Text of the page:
Meet Timothy Tracy, the American detained by the Venezuelan government

Late last week, the Venezuelan government detained Timothy Tracy, a 35-year-old American filmmaker, on charges of attempting to foment unrest in Venezuela following its contested April 14 presidential election. Given the Venezuelan government's long history of lobbing absurd accusations at the United States -- most recently alleging that American "imperialists" had infected the late Hugo Chávez with cancer -- Tracy's arrest carries a whiff of Chávez-era paranoia, and a hint of cold political calculation to direct deep dissatisfaction over the election result at Venezuela's primary political enemy: the United States. Tracy was arrested at the airport trying to leave the country.

So who is Timothy Tracy? The New York Times describes him as a somewhat naive Hollywood producer with only rudimentary Spanish and no knowledge of Venezuela who was working on a documentary about the country's political divisions. "He seemed like a man on a lark," the Times writes. According to his LinkedIn profile, Tracy graduated from Phillips Academy Andover, the prestigious New England prep school, and Georgetown before taking on a series of producing gigs in Los Angeles. 

What's particularly baffling about the case is that Tracy's film and television experience is far from what one would expect from a documentary filmmaker exploring one of the world's most dangerous countries.

Tracy describes himself as the creator and producer of Madhouse, a History Channel show about stock car racing in North Carolina. Check out the trailer below, which appears to be something of a parody of the American South and NASCAR culture.

He also claims to have served as a production manager on Poliwood, a documentary about the intersection of American politics and Hollywood:

And he served as a co-producer and story consultant on American Harmony, a documentary about a barber shop singing competition. It looks as delightfully bad as you'd expect: 

Not exactly the credits you'd expect from someone the Venezuelan government insists -- with no proof so far -- is a spy.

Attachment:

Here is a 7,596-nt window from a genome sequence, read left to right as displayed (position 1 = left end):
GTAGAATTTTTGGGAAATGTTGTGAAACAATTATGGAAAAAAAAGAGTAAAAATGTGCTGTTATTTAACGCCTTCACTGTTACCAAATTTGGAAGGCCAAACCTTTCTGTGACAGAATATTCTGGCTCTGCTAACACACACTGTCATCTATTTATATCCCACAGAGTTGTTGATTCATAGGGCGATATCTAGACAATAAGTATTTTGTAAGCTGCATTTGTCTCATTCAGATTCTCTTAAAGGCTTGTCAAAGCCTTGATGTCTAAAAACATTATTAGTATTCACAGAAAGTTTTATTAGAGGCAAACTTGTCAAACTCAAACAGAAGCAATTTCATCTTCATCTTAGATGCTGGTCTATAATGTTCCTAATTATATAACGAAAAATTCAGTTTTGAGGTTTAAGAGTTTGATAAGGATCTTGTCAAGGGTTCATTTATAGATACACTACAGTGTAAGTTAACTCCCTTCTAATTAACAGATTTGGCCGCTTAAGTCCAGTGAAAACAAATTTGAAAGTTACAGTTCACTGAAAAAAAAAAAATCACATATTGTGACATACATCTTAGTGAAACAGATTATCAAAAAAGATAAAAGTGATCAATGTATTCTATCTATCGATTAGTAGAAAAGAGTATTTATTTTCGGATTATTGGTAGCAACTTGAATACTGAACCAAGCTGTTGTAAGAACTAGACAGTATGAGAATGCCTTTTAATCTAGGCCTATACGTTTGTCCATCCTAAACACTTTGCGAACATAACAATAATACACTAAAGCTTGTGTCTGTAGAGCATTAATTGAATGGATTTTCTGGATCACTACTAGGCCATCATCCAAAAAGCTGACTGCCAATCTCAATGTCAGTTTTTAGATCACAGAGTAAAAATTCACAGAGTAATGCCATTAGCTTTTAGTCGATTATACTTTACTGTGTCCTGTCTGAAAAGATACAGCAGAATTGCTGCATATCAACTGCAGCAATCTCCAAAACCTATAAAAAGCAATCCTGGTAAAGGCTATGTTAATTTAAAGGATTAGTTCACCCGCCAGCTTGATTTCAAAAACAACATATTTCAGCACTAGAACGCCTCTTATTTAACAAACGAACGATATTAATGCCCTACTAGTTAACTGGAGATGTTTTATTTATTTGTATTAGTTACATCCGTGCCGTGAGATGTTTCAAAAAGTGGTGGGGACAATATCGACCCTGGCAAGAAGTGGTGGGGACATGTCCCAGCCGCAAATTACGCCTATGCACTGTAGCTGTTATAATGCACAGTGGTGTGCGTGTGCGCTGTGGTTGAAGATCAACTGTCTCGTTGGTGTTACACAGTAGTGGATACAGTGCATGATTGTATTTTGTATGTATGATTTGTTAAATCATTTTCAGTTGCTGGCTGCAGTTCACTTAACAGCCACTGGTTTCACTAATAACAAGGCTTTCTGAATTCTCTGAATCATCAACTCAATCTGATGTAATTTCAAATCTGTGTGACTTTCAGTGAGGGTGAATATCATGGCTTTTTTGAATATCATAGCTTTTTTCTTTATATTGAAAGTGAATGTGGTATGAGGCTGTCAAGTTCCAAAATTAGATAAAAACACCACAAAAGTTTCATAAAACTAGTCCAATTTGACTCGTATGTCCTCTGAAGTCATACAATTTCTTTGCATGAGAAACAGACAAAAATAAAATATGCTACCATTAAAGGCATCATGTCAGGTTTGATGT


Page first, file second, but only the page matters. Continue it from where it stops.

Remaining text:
North Korea reflects on the last two months: America is a 'reckless' nation

With the Foal Eagle joint military exercise between the United States and South Korea drawing to a close, North Korea took a moment to reflect on the last two months -- a period in which it declared a "state of war," voided its existing non-aggression pacts, and threatened a nuclear strike on the U.S. mainland. "All facts go to prove that the U.S. is the provocateur," the Tuesday edition of the North's official Rodong Sinmun newspaper concluded.

The paper's defiant editorial reviewed a period following North Korea's third nuclear test in which international sanctions gave way to a series of belligerent threats by Pyongyang that worried allies China and Cuba and sparked a U.S. escalation of the annual Foal Eagle exercises. The DPRK's official outlets offered a unified history lesson.

"The U.S. persistent military provocations would result in escalating the political and military tough measures of the DPRK to cope with them," Rodong Sinmun explained.

Another editorial, featured in a Korean Central News Agency report, offered a similar reflection. "Foal Eagle was of very dangerous nature as it was staged against the backdrop of extreme anti-DPRK provocation campaign of the U.S. and the south Korean puppet forces," read the editorial. "Foal Eagle staged against the backdrop of the dangerous military moves which can be seen only on the eve of a war clearly suggested its alarming danger.'"

It continued. "At the prodding of the U.S. these forces recklessly cried out for meting out 'punishment' and 'making strikes at bases of provocation and commanding force.'"

To be sure, the United States didn't exactly turn the other cheek as Pyongyang's threats piled up. The two-month-long drill involved a dazzling array of U.S. military hardware including a nuclear submarine, B-2 stealth bombers, F-22 fighter jets, and B-52 bombers -- and about 10,000 U.S. troops and up to 200,000 South Korean soldiers.

But rather than add to the tough talk, U.S. Forces Korea marked the end of the exercises Tuesday with an innocuous statement on its Facebook page saying the exercise provided "valuable military training based on realistic requirements and missions, and [is] designed to improve the alliance's readiness to defend the Republic of Korea."

Well, until next time!